Skip to main content
University of Michigan Innovation Partnerships
University of Michigan Innovation Partnerships

Diamond Kinetics to launch Pitchtracker throwing motion sensor in 2018


The CEO of Diamond Kinetics, a leading bat-sensor company, said his company will release its first product that tracks the throwing motion in early 2018.

While appearing on the SportTechie podcast this week, Diamond Kinetics’ co-founder and top executive, CJ Handron, told Bram Weinstein that its next offering would focus on improving arm action rather than swing path.

“That’s still performance-driven and not targeted at injury prevention,” Handron said. “But I continue to expect that we and others that use our data will look for ways to apply that from an injury side of things.”

Details are scarce for now, but it’s a key growth sector currently led by Motus with Catapult and others also joining the marketplace.

Handron also touted the release of a new machine learning product, DK Expert, in which hitters using the sensor can received guided instructions on best to apply the data generated from the swings. Among the experts tapped for insights are Jim Rickon, the hitting coordinator for the Cleveland Indians, and noted private hitting instructor Bobby Tewksbary, whose top client is Toronto Blue Jays star Josh Donaldson.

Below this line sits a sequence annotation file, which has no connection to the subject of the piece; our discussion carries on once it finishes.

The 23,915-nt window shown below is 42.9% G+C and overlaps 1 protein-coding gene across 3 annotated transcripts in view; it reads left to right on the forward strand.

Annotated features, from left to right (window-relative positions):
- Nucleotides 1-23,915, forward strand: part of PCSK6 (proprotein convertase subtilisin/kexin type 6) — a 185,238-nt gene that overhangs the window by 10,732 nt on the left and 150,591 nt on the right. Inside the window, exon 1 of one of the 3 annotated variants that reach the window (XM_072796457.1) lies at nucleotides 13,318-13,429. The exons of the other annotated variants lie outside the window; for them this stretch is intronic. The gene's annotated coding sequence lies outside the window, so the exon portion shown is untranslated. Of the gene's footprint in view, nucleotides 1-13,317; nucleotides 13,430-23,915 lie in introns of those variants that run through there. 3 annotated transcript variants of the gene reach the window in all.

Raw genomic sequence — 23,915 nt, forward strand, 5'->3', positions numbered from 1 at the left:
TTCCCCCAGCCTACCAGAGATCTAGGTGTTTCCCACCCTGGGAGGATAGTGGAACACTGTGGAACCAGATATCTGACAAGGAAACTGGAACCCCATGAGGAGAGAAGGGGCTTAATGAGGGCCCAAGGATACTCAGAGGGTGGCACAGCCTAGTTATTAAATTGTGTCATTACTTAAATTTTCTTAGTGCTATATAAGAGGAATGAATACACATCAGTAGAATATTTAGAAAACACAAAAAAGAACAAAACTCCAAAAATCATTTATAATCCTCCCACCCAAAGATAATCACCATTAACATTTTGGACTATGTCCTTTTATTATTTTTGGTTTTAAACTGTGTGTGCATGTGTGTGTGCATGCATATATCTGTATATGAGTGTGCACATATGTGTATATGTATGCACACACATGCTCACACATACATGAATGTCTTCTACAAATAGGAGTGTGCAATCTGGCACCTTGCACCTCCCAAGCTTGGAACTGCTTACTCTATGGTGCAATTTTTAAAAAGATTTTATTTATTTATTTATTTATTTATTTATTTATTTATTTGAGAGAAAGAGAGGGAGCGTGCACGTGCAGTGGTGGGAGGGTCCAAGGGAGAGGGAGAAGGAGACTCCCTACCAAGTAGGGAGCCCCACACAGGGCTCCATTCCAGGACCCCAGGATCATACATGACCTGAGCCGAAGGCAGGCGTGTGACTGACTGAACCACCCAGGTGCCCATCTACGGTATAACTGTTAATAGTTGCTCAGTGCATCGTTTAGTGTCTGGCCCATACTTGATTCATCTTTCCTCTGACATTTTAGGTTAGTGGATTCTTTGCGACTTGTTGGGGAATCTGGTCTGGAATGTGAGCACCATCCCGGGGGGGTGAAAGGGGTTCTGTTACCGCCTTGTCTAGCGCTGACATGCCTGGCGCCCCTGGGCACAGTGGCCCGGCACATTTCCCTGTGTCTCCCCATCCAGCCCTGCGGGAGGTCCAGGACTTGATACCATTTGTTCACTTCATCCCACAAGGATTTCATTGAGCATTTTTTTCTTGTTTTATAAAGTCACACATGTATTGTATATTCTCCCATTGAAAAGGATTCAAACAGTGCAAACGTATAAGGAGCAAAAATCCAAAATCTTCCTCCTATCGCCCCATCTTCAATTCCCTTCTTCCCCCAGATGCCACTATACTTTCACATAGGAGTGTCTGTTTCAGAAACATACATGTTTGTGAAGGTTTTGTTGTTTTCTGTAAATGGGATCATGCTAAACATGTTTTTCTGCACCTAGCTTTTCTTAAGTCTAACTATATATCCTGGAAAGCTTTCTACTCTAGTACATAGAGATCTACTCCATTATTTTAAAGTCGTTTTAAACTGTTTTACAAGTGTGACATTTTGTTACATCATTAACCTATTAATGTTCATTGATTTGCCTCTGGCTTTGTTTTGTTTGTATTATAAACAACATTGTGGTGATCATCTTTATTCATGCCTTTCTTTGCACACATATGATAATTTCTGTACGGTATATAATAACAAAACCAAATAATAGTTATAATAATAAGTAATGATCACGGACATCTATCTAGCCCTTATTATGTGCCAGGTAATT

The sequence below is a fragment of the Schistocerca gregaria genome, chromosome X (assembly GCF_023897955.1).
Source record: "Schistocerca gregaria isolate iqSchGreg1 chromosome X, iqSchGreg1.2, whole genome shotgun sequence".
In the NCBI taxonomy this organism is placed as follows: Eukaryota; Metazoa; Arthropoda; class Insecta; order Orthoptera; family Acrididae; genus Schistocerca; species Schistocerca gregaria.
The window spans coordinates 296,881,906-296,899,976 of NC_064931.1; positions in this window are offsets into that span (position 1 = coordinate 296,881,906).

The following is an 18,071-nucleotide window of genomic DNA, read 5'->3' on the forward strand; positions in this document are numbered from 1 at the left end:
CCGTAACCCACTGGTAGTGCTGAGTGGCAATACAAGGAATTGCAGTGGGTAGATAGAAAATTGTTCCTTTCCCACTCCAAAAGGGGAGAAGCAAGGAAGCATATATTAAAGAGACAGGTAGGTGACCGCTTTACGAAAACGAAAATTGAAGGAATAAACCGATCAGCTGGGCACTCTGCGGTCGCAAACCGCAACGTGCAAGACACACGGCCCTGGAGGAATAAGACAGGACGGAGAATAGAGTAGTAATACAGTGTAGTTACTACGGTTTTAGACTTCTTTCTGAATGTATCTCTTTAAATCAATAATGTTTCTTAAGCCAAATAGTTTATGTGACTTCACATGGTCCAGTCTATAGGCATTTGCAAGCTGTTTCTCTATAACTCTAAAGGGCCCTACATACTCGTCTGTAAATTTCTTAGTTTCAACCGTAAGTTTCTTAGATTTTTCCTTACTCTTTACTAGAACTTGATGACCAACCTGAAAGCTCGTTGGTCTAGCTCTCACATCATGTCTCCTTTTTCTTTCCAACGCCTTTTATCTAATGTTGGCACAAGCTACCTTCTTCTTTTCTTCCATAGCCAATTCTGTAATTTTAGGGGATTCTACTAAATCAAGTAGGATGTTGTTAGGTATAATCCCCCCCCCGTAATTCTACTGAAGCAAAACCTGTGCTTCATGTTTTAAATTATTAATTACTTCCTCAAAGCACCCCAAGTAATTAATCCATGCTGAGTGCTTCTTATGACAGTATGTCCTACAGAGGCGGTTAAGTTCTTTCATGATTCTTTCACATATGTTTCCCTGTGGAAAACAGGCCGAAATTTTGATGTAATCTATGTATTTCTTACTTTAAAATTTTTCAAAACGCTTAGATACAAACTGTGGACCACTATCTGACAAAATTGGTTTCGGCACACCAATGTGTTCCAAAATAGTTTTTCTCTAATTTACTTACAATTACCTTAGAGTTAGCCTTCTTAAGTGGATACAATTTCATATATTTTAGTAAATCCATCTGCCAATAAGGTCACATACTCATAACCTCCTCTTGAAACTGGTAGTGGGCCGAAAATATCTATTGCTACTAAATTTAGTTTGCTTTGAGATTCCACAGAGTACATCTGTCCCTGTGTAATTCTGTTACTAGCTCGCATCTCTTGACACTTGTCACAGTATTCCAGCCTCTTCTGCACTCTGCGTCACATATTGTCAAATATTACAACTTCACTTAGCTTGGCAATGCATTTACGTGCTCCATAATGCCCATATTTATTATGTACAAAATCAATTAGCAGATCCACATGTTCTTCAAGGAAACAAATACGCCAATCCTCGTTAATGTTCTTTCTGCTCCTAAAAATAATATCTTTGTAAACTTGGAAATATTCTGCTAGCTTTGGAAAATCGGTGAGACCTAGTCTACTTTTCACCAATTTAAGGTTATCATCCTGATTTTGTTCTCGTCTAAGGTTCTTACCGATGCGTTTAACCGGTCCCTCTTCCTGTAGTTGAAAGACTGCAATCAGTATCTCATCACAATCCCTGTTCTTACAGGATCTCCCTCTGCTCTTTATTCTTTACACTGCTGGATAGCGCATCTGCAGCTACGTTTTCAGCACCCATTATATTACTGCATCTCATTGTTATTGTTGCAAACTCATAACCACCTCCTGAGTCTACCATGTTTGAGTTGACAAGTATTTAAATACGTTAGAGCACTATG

While the bat sensors have largely resided on top of the handle knob, Handron said that there is increasing interest in embedding the chips inside the knob. Diamond Kinetics paired with leading bat manufacturer Marucci this spring on a smart bat.

“It’s now starting to migrate into the knobs of the bats,” he said. “That’s an enabler, ultimately, for a really broad software experience that focuses on how we help develop skills.”

Such a move will facilitate more in-game use. The NCAA has approved bat sensors for the coming college softball season, and Major League Baseball permitted Bat sensors for rookie ball last summer in the Arizona Summer League and Gulf Coast League.

“Even though it’s very analytics-driven,” Handron said of baseball, “that’s largely been analysis of outcomes. What is really exciting about, certainly, what we’re doing and just the general emergence of technology in baseball is that it’s becoming very, very accessible to measure and learn and understand what actually creates those outcomes.”

How this nascent field of information will be applied remains to be seen.

Said Handron, “I’m fascinated to see how data like this starts to change the way we potentially practice, how long we practice for, what we do, how on-field outcomes potentially change over the course of the next five years by continuing to have information like this.”